Russia will impose "quite substantial" bans on the U.S. and EU food imports and has already decided to suspend U.S. poultry imports as part of President Vladimir Putin's order to prepare a list of food import bans, its veterinary service said.
Putin signed a decree on Wednesday banning or limiting imports of agricultural products from countries which have imposed sanctions on Russia because of its support of rebels in Ukraine.
Putin ordered his government to come up with a list of goods to be banned for imports into Russia and to last one year, the Kremlin said.
Russia's Veterinary and Phytosanitary Surveillance Service (VPSS) will ban the U.S. poultry imports, VPSS spokesman Alexei Alekseenko told Reuters on Wednesday evening.
He declined to say what other products would be included in the list, but said the ban on the U.S. and EU food imports will be large. Russia imported $43 billion worth of food last year.
"In relation to the U.S., the country which was imposing sanctions, the decision (on food import bans) will be quite substantial," Alekseenko said. The same "of course refers" to the European Union, he added.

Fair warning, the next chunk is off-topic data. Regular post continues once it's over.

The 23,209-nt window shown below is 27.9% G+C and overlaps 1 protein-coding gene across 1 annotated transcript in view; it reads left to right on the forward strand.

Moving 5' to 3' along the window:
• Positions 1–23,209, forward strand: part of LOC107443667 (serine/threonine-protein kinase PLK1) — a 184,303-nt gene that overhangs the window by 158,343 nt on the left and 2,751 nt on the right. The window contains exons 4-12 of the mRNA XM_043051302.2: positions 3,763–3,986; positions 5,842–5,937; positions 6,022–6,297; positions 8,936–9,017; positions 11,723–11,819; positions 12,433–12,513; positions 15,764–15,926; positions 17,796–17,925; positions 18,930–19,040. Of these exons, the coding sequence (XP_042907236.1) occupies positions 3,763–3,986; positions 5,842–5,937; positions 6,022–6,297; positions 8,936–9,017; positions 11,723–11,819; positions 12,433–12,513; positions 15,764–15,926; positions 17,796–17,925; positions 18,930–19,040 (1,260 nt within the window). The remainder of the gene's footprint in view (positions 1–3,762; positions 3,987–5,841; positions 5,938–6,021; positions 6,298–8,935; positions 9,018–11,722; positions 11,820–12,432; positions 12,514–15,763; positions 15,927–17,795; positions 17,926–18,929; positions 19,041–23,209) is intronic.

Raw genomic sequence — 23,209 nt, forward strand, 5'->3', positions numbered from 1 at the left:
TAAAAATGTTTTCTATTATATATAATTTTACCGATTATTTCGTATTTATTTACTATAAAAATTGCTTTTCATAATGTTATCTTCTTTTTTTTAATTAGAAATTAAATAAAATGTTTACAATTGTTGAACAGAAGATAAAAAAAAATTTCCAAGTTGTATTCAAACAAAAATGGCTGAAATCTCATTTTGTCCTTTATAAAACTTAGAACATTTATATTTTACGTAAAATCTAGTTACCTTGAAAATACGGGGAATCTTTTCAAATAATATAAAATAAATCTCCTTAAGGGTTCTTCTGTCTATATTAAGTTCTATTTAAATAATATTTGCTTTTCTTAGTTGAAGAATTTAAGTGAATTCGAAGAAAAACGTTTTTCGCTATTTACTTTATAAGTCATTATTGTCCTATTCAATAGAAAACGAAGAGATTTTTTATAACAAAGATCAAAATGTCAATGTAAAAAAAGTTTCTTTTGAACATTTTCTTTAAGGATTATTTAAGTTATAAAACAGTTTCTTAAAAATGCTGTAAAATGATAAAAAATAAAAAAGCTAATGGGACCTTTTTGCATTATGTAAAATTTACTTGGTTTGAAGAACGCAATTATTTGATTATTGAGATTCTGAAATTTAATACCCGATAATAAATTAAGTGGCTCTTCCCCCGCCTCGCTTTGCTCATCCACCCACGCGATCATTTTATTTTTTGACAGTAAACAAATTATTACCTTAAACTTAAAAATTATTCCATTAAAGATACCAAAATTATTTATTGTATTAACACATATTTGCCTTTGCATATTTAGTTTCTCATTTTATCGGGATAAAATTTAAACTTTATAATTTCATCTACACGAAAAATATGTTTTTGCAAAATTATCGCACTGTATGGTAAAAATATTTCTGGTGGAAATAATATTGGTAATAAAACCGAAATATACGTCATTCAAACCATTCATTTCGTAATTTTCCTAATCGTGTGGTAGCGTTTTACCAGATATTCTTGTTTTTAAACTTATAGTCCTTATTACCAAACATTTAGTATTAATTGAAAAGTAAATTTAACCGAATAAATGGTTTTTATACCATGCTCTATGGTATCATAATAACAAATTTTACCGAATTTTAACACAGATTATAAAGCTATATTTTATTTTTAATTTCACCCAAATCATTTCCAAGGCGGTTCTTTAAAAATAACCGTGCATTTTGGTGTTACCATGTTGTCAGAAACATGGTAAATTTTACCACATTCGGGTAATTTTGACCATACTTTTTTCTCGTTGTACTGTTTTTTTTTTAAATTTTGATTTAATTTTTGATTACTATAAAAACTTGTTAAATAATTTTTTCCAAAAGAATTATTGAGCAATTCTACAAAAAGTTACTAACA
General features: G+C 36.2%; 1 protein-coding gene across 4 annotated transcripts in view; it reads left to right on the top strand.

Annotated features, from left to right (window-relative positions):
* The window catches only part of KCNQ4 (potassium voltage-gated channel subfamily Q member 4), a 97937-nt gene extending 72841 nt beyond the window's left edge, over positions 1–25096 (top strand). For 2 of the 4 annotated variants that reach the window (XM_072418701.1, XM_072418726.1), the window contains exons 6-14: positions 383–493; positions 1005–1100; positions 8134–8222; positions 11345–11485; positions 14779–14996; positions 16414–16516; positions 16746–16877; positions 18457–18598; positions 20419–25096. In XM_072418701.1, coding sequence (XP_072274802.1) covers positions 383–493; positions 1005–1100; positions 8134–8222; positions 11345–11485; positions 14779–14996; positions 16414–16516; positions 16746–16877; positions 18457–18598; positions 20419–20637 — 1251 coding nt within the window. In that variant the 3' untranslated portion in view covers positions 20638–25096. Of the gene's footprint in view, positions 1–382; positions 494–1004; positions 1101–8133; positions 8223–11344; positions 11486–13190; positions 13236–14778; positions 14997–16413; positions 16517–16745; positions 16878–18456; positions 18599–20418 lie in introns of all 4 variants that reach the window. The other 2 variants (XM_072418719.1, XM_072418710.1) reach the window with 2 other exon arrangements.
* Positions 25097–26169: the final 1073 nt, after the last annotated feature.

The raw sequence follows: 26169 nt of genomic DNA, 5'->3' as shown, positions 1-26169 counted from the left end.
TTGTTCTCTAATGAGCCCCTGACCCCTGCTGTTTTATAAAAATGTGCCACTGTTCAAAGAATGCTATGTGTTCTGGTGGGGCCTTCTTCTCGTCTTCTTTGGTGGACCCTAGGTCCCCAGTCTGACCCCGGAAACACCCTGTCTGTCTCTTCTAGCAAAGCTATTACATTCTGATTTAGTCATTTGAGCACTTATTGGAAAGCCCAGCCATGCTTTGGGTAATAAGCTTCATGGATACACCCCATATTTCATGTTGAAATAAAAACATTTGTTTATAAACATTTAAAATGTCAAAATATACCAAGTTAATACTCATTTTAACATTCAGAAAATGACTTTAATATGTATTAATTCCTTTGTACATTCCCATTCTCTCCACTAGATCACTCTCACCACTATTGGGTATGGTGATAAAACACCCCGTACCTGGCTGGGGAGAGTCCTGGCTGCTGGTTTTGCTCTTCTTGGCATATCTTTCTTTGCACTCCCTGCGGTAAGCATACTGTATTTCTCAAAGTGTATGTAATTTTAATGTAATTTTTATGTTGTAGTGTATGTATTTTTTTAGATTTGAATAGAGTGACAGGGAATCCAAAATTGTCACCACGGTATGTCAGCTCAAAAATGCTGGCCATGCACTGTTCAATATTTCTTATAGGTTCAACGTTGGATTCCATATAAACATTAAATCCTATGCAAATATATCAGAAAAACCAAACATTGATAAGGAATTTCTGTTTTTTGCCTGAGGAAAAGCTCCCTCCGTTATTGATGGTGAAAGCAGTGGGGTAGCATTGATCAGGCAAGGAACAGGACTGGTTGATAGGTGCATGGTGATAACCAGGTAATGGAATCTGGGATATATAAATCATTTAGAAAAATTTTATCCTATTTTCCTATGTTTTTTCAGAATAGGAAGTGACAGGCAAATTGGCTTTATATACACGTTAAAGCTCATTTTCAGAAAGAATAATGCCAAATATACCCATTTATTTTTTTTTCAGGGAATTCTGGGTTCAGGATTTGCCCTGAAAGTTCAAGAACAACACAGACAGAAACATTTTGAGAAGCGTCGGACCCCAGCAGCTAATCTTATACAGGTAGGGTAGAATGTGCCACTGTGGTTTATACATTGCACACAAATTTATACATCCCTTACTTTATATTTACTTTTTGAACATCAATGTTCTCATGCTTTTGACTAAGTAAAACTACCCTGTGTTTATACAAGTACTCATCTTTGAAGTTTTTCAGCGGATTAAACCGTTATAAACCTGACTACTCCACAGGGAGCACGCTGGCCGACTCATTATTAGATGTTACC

Apart from boosting local production and expanding cooperation from sanction-resilient countries, Putin's decision may well become a self-made sanction on the population, Dmitry Polevoy, ING chief economist in Russia & CIS, said in a note.
"Even though from political point of view the move may look appropriate, and it will indeed hit countries supplying food to Russia, the move will likely only amplify the effects of financial/sectoral sanctions imposed on Russia," Polevoy said.
"This will likely add to overall sanction costs via higher food inflation and, so, will have a widespread effect on households," he added.
"Going after western business will backfire on Russia causing more isolation and crippling growth, a spokesman for the U.S. Trade Representative said in a statement.
"The sanctions that the United States has imposed comply with our international obligations. By contrast, Russia's move to ban agriculture goods from the United States and the EU appears to have no grounding in the WTO rules governing international trade. We will monitor the situation and take actions as appropriate," Deputy Assistant U.S. Trade Representative Trevor Kincaid said.